Somehow, I find myself the headmaster of a Chesterton Academy school in Sacramento. In one week, I went from wondering what had happened to my application to be a teacher at this new school, to getting hired, not as a teacher, but as the headmaster. My head is still spinning. Recap:
Months ago, my wife and I heard about an informational meeting being held near Sacramento by a group who wanted to found a Chesterton Academy – a Catholic Classics high school. We happened to be visiting our daughter and her husband nearby, and so we took a drive over to check it out.
I drove to wrong place, having gotten mixed up about where this particular meeting was. We figured it out, and came late to the correct location.
The caliber and size of the founding group was impressive, and they put on a very nice presentation. I signed the sign-in sheet, thus getting on their mailing list. In March, they started advertising for a headmaster, and I thought: no way, I’m going to be way WAY too busy moving and getting our dream hobby farm/homestead set up to do that. So I didn’t apply.
Teaching at a classical high school sounded like fun, especially after how much I enjoyed teaching history and literature to high school aged kids the last two years. So, a month later, when they advertised for teachers, I hesitated – super-busy packing up the house to sell – but, in the end, on the last day (April 30), I applied.
A month goes by, and I hear nothing. I send a follow-up email. Nothing. Then the truly odd stuff starts happening. Divine intervention, one might even imagine:
My son-in-law, who also applied to teach there – totally on his own, no concerted effort here – gets word that he needs to resubmit his application because his first was lost due to some technical issues. But I don’t hear anything, and am starting to get a little miffed. Now, my son in law’s Venn diagram of social circles overlaps mightily with the founders of this Chesterton Academy. Local Catholic boy, discerned out of the priesthood, family has lived here for many years. He knows many if not most of the people involved. I could have dropped in from Mars, comparatively, as far as these folks know me.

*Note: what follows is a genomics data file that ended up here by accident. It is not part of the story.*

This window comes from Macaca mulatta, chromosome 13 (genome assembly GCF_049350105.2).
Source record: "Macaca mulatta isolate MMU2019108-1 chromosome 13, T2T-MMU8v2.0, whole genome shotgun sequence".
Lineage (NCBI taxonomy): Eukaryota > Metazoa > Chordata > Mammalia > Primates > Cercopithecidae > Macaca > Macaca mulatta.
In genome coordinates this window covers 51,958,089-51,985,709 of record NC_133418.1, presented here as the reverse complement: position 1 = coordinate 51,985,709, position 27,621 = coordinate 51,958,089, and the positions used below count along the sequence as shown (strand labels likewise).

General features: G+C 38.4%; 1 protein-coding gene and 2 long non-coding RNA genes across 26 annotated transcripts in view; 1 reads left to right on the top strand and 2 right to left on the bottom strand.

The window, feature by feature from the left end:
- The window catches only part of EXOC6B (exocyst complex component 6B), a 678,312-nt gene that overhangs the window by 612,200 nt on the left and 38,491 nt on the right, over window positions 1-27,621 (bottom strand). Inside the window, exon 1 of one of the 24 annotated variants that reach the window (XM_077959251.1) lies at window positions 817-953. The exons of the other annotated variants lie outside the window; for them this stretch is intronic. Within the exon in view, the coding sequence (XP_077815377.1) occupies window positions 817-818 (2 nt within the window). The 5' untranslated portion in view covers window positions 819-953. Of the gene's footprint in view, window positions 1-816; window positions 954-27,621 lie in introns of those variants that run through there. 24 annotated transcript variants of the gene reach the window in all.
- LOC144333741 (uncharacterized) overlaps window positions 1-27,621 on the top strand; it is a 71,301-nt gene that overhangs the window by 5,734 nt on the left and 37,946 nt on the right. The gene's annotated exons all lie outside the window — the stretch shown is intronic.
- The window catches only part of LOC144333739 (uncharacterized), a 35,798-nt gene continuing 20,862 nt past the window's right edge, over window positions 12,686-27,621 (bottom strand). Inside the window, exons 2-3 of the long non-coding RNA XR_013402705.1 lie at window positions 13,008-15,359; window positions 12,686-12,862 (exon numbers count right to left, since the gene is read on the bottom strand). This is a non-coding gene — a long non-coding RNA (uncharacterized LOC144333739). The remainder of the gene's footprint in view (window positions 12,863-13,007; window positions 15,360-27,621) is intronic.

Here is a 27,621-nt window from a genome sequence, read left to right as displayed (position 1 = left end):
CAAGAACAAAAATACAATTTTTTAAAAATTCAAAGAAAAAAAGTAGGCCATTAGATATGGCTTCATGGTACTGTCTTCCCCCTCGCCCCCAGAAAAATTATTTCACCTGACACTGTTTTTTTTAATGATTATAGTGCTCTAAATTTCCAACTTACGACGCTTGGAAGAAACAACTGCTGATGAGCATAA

I determine with my son in law’s encouragement, to ask one of the founders I met at the info session out to lunch, to get to the bottom of this. This founder happens to have been his landlord for a while.
Son in law had evidently been talking me up, so much so that he sends me an email wherein a board member he was interviewing with suggested that I send in an application for the headmaster position. All this is happening at the same time, I’m not very clear in retrospect who caused what to happen and whose idea each action was. Son in law was a major driver here.
So I send in an application for a job for which I don’t even have a job description, mostly because I was intrigued, and because the situation had changed: we had not been able to sell the house, the market here for what we want is too hot for my blood. Sitting it out for a while was becoming more and more a decision that was not really mine to make. Maybe I should just rent for 6 months or a year and get a job?